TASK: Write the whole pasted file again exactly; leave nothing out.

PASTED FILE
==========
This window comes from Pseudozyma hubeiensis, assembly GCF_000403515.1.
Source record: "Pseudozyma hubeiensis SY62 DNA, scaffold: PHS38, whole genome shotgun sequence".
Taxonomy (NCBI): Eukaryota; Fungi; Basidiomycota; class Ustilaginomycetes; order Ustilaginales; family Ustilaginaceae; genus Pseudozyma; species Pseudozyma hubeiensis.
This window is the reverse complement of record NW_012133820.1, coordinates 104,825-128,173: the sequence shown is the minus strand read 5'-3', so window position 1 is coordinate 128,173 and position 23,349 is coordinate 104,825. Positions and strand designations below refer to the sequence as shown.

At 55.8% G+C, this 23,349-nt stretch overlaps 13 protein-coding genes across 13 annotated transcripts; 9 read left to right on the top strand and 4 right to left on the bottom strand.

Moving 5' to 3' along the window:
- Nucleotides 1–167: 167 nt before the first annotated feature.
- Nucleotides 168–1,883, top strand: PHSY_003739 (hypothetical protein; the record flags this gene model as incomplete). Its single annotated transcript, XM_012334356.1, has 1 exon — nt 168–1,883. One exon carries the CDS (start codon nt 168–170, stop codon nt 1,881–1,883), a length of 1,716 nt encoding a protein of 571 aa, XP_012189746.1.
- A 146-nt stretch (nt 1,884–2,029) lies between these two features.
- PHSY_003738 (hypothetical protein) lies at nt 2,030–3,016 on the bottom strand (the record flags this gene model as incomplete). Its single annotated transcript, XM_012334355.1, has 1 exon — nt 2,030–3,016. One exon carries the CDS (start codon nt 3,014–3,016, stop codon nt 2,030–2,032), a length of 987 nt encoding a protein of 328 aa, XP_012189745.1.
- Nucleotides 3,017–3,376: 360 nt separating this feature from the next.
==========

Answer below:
This window comes from Pseudozyma hubeiensis, assembly GCF_000403515.1.
Source record: "Pseudozyma hubeiensis SY62 DNA, scaffold: PHS38, whole genome shotgun sequence".
Taxonomy (NCBI): Eukaryota; Fungi; Basidiomycota; class Ustilaginomycetes; order Ustilaginales; family Ustilaginaceae; genus Pseudozyma; species Pseudozyma hubeiensis.
This window is the reverse complement of record NW_012133820.1, coordinates 104,825-128,173: the sequence shown is the minus strand read 5'-3', so window position 1 is coordinate 128,173 and position 23,349 is coordinate 104,825. Positions and strand designations below refer to the sequence as shown.

At 55.8% G+C, this 23,349-nt stretch overlaps 13 protein-coding genes across 13 annotated transcripts; 9 read left to right on the top strand and 4 right to left on the bottom strand.

Moving 5' to 3' along the window:
- Nucleotides 1–167: 167 nt before the first annotated feature.
- Nucleotides 168–1,883, top strand: PHSY_003739 (hypothetical protein; the record flags this gene model as incomplete). Its single annotated transcript, XM_012334356.1, has 1 exon — nt 168–1,883. One exon carries the CDS (start codon nt 168–170, stop codon nt 1,881–1,883), a length of 1,716 nt encoding a protein of 571 aa, XP_012189746.1.
- A 146-nt stretch (nt 1,884–2,029) lies between these two features.
- PHSY_003738 (hypothetical protein) lies at nt 2,030–3,016 on the bottom strand (the record flags this gene model as incomplete). Its single annotated transcript, XM_012334355.1, has 1 exon — nt 2,030–3,016. One exon carries the CDS (start codon nt 3,014–3,016, stop codon nt 2,030–2,032), a length of 987 nt encoding a protein of 328 aa, XP_012189745.1.
- Nucleotides 3,017–3,376: 360 nt separating this feature from the next.